114. Mike Loomis says:

    For so many years you have given me so much, from your books, and the seminar from the genesis of Disappointment with God. I still have the notes. So now I am privileged to give back in daily prayer for you and Janet. May you continue to be a light to so many.

  115. sam hershey says:

    Thank you for sharing your journey, Phillip. As I write this I am sitting on the floor of my special needs son, Shad. He is 40, has a rare metabolic disorder that has him in a wheelchair, eating through a G-Tube, incontinent and limited in communication.
    My wife and I have been and are his care-givers. We are in our 70s, but blessed beyond words through the presence of our dear son. We have two other boys, both in heaven. One was killed by a careless driver 21 years ago. That was extremely hard to experience. All of these challenges though really do keep us wanting heaven all the more and know before long we will be living in a special place that Jesus is still preparing for us! One place that we go that has become very special for our son is Costco. He usually gets two kisses there and a high five from employees who see beyond his disability. Our neighbors are all close and show special love for our son and for us as well. We are so blessed! Thanks again for sharing your journey and your perspective. You have encouraged me this morning! Thank you! Sam

    • Philip Yancey says:

      You are doing holy work. I learned an indelible lesson from a doctor in (then) East Germany, who ran a home for the severely disabled. For years he questioned God: “What is the meaning of their suffering? Why do such people exist?” But he ran a program involving teenagers, who were forever changed by their time serving the patients in his home. He concluded that the severely disabled aren’t so much our questions of God, rather they’re God’s questions to us. Whatever we do to the least of these…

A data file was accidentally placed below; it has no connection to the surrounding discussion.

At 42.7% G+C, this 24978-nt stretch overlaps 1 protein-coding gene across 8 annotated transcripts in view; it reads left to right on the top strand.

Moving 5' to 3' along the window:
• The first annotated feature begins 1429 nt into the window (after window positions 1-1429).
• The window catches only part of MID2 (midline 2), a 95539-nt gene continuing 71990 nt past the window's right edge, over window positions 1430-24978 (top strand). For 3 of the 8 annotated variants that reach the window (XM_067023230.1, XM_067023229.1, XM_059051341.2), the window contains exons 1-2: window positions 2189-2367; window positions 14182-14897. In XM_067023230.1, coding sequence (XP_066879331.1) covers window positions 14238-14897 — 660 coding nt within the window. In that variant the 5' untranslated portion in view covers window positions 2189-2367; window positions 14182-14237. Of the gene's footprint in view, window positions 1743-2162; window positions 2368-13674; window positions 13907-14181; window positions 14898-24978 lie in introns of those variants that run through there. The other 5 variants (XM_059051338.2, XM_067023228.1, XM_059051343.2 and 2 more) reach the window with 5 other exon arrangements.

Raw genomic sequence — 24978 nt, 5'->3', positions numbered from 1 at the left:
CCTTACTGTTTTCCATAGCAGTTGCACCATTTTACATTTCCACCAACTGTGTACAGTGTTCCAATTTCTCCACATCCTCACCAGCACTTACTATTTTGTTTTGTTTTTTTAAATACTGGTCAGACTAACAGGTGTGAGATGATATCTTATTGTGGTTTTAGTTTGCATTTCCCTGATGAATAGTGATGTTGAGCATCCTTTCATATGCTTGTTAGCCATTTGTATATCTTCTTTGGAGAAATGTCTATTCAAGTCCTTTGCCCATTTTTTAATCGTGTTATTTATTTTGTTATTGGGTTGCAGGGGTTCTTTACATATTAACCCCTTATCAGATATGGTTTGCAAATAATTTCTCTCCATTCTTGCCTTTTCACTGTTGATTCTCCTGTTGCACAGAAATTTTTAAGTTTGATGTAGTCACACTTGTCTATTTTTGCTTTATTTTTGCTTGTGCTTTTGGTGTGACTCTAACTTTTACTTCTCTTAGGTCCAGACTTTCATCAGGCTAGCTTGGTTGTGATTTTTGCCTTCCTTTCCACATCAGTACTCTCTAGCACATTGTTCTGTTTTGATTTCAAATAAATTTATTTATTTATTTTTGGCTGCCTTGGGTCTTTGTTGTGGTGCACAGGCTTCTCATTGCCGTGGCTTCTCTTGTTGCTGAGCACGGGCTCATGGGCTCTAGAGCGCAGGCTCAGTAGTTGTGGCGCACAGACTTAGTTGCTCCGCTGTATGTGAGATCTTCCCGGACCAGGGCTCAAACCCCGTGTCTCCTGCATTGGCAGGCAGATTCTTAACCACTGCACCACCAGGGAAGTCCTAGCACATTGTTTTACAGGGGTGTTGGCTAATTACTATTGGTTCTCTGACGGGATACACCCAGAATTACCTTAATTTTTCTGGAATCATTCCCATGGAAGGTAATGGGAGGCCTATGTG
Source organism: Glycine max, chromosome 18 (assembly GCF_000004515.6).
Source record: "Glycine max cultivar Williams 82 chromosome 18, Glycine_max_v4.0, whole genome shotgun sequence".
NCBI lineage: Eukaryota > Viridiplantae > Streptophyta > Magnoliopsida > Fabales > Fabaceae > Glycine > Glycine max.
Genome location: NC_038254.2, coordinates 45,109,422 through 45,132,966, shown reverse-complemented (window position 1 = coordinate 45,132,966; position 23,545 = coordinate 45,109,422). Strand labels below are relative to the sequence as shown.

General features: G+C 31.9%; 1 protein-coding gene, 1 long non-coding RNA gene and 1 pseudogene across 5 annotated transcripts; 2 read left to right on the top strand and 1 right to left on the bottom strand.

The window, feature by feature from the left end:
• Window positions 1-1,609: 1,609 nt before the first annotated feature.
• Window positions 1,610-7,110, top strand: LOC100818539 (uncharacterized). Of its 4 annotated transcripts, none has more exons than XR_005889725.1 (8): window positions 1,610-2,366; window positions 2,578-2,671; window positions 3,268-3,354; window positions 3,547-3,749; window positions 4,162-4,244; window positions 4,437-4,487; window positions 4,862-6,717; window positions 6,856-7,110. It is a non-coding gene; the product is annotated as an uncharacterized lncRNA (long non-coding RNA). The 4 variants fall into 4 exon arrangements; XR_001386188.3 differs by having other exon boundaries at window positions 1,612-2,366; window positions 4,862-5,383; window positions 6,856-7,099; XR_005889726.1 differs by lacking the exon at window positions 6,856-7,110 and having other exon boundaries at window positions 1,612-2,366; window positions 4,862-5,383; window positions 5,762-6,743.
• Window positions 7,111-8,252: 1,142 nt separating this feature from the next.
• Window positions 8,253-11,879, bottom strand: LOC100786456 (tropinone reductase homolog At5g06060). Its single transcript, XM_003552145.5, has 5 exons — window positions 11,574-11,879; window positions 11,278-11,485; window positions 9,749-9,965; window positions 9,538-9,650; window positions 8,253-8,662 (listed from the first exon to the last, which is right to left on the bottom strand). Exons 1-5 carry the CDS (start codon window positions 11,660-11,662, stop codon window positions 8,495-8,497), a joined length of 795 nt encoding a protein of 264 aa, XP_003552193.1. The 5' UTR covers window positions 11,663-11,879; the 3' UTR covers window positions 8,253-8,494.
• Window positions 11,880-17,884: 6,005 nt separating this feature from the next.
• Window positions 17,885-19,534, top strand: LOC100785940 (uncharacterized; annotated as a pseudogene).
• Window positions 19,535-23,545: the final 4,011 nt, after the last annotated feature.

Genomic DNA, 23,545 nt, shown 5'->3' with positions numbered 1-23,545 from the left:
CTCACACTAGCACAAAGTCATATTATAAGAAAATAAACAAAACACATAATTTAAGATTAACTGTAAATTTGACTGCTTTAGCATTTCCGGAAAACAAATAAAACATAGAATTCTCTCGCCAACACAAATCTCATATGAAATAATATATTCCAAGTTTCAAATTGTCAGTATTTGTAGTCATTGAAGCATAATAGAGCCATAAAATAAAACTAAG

116. Michael Fingerle says:

    At a time when the Prosperity Gospel wants us to profess an alternate reality, you continue to honestly share a gospel of grace. This is never more true than which you express God’s grace to you. It allows you to speak difficult truth. You are a wonderful teacher and example for those of us who are often tempted to wish away difficulty, and settle for an allusion which would rob us from the true love of God.

  117. Colleen Brewer says:

    Thank you for your transparency and openness to share your life with us. You have been such an inspiration through the years approaching difficult subjects with the lens of God’s grace and mercy to help fellow sojourners on life’s journey.
    Prayers and thanksgiving for you,
    Colleen Brewer

  118. Keith Morgenstern says:

    Philip,
    You have had a tremendous influence on my faith as well as countless others. You continue to do so. Your readers want and pray for the God’s continued blessings on you, your wife and your support team.

  119. Elly Hester says:

    Find a Rock Steady Boxing affiliate where you can attend — or see about starting one up.

  120. Phil Parsons says:

    Dear Philip,
    Your writings have inspired me and prompted me to share Jesus with many others. I care for an adult son with Autism, I have had public failure and shame in my career.